Jayashantha Jayawardhana shuns the dark side of loyalty

Fawning over their bosses seems to have become second nature to many overly ambitious people who are in constant pursuit of corporate perks. With their ardent belief that the end justifies the means, if it flatters their chief’s ego, many people will eagerly endorse a risky business decision even if it could possibly endanger the entire organisation.

The bosses and their inner circle of yes-men will stay safe – they may even thrive as long as luck is on their side, which will not be forever. But if and when they fail, their businesses crash to the ground.

How does this happen? you ask.

All leaders, from business to politics, appreciate loyalty from their followers. This is quite natural because without loyalty, there’s no reason for people to devote years of their lives to a particular employer, to safeguard its trade secrets and go the extra mile without considering what’s in store for them.

To cut a long story short, no business can be built without sufficient loyalty.

But over the years, as a business grows and its brands gain a reputation, at some point in time, its leaders may come to believe they’re astute businesspeople – and their judgement could never be wrong. If they had exhibited some narcissistic traits before then, the odds are high that this flawed belief in possessing the Midas touch could reinforce their narcissism – either overtly or covertly.

Consequently, they’ll expect adulation and refuse to be contradicted or challenged. And they will not tolerate any dissent from their followers. Once their narcissism becomes evident, their followers will resort to sycophancy as the surest means of survival.

Worse still, the craftier followers will play on their chief’s ego for personal gain at the expense of the organisation, whereupon loyalty and flattery will be the most effective weapons in their arsenal. The problem will exacerbate when the followers also lose touch with reality, and start believing in the grandiose aspirations and sense of invincibility of their leaders.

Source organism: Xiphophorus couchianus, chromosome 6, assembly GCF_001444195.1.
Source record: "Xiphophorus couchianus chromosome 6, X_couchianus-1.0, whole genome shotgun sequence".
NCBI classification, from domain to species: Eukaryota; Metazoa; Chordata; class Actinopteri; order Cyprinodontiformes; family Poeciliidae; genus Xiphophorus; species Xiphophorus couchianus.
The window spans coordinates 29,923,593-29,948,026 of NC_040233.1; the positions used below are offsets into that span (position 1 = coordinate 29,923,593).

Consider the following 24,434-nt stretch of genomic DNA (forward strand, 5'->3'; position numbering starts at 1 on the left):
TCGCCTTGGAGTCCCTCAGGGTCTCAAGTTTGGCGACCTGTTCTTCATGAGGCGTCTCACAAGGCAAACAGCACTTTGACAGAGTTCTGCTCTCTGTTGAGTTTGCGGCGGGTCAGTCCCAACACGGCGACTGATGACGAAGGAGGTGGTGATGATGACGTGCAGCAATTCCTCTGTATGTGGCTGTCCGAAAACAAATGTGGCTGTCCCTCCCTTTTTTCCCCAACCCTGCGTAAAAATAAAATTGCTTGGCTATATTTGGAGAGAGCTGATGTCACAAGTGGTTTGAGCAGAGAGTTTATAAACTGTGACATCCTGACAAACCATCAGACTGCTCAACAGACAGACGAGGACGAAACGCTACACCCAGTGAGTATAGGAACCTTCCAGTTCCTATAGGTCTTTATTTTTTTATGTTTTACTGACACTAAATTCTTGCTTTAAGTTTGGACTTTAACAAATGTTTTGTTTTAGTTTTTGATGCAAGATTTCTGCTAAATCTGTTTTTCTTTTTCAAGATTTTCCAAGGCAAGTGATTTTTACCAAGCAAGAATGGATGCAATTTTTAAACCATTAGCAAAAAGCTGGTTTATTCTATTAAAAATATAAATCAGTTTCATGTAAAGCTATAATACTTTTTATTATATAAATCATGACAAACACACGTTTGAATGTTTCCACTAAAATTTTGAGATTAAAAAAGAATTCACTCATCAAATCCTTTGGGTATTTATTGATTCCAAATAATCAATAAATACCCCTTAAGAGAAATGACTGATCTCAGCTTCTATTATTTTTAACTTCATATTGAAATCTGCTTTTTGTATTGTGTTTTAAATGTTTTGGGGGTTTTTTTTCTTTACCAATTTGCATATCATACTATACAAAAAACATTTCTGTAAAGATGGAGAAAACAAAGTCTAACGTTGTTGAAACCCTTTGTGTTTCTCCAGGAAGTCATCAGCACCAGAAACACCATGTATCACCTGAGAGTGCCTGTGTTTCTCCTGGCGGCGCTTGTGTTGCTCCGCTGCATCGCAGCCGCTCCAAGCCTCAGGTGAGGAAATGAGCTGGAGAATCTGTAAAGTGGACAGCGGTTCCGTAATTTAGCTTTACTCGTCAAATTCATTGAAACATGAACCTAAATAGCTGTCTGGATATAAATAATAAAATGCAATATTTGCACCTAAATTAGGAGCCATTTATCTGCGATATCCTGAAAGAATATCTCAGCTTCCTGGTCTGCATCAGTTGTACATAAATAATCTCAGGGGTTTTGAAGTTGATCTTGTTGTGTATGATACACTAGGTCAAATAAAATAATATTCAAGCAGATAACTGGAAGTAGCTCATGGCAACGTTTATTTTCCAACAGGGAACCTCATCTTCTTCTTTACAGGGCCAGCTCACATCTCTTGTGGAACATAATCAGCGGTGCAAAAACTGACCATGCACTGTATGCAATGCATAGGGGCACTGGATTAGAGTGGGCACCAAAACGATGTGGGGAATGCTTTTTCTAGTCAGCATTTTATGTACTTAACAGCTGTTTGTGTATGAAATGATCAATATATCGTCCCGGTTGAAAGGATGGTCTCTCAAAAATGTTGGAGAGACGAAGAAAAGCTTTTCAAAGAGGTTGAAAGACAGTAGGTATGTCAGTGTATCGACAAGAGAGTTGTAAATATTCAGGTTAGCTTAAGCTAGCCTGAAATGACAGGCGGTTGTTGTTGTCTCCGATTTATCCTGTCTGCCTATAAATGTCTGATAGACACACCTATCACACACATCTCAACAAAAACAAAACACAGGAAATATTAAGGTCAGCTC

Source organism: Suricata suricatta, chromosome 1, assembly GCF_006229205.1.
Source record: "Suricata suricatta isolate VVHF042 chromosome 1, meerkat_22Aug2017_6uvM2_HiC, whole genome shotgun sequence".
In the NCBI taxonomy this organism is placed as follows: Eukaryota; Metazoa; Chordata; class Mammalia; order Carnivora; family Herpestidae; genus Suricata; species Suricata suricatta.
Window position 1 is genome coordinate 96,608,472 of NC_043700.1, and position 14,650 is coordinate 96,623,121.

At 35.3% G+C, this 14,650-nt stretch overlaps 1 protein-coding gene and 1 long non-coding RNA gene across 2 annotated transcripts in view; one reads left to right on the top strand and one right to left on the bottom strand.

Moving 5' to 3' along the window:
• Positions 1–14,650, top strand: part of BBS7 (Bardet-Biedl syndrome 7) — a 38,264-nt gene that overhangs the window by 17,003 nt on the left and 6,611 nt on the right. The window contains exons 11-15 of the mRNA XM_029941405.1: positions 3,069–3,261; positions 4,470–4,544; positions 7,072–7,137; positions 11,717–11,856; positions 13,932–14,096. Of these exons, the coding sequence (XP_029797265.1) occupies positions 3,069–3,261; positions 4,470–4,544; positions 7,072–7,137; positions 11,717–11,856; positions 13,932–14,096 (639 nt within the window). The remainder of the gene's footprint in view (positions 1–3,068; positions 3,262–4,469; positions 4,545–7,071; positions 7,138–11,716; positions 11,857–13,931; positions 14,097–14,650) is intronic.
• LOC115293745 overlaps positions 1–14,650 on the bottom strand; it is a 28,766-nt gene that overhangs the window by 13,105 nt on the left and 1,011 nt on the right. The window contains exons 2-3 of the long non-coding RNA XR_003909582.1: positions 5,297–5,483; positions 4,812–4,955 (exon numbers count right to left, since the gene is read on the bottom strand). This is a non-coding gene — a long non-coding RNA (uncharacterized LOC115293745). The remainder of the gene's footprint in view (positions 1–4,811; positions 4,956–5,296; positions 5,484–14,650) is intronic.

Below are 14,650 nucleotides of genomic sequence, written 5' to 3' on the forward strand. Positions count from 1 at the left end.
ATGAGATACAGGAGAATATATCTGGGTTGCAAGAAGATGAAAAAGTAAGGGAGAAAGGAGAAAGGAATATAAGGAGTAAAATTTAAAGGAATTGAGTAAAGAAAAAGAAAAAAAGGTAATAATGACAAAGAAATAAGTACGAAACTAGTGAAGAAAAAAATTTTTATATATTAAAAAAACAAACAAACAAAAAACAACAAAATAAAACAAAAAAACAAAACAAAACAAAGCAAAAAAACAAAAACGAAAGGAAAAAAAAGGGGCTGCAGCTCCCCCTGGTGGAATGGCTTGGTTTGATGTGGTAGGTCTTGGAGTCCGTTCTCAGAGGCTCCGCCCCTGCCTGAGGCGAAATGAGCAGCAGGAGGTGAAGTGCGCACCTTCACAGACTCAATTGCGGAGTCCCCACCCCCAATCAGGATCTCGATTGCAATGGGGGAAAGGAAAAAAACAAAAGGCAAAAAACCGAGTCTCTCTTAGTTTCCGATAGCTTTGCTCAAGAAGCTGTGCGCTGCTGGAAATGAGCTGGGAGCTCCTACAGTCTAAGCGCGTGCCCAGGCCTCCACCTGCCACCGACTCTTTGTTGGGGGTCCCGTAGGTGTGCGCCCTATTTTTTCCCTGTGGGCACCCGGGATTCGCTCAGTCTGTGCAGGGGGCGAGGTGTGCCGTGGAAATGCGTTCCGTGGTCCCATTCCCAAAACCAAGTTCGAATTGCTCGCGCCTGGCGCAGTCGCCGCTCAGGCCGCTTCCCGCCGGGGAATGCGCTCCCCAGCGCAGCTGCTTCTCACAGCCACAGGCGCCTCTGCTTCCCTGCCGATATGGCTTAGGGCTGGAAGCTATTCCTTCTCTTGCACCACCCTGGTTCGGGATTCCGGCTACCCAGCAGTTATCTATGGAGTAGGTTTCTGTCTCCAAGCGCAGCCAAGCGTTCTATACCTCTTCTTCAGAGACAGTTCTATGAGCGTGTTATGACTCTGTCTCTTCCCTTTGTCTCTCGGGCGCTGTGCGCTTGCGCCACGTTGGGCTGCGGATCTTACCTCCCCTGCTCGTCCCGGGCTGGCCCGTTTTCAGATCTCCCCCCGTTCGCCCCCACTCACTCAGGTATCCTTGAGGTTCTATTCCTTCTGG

It won’t be long before group narcissism takes hold and the organisation begins to exhibit the same traits.

Now don’t get me wrong; I have nothing against bold visions, audacious goals and an optimistic outlook. In fact, a healthy dose of collective narcissism based on a well-founded vision is necessary for the progress of any organisation. But business leaders must be mindful about where they draw the line and decide how much group narcissism is too much.

If individual narcissism is bad enough, organisational narcissism is worse.

In his enlightening book titled ‘Social Intelligence: The New Science of Human Relationships,’ Daniel Goleman observes: “Organisational narcissism has clear perils. Pumping up grandiosity, whether it’s the boss’ or some false collective self-image held throughout the company, becomes the operating norm. Healthy dissent dies out. And any organisation that’s cheated of a full grasp of truth loses the ability to respond nimbly to harsh realities…”

In pumping up the organisation’s grandiosity, people deliberately conceal bad news from the bosses or distort it so they won’t be held responsible. Everything the leaders hear from their trusted and loyal followers will simply confirm their delusions. Therefore, they will be kept in the dark perhaps until the company is the subject of a glaring headline of a major newspaper or top online news portal… and then they’re jolted into reality.

Goleman’s picture gets even bleaker as he adds: “The narcissistic organisation becomes a moral universe of its own; a world where its goals, goodness and means are not questioned but taken as holy writ. It’s a world where doing whatever we need to, to get whatever we want, seems perfectly fine. The ongoing self-celebration fogs over how divorced from reality we’ve become. The rules don’t apply to us, just to the others…”

Consider recent corporate scandals and meltdowns such as Wells Fargo, Enron, WorldCom, Tyco, Adelphia, Lehman Brothers, Olympus and so on. Behind the outright falsehoods and elaborate financial cover-ups, these companies arguably shared one root cause – collective narcissism.

Once corporate arrogance becomes the standard operating procedure, it goes without saying that it spells the beginning of the end for a company, no matter how robust its business model is.

What will ensue with organisational narcissism is often a foregone conclusion. While it won’t be easy for an organisation to bounce back from an epic scandal, we have to keep in mind that the worst is yet to come – bankruptcy.

The moral here is this: see the dark side of loyalty and watch out for the demons of success.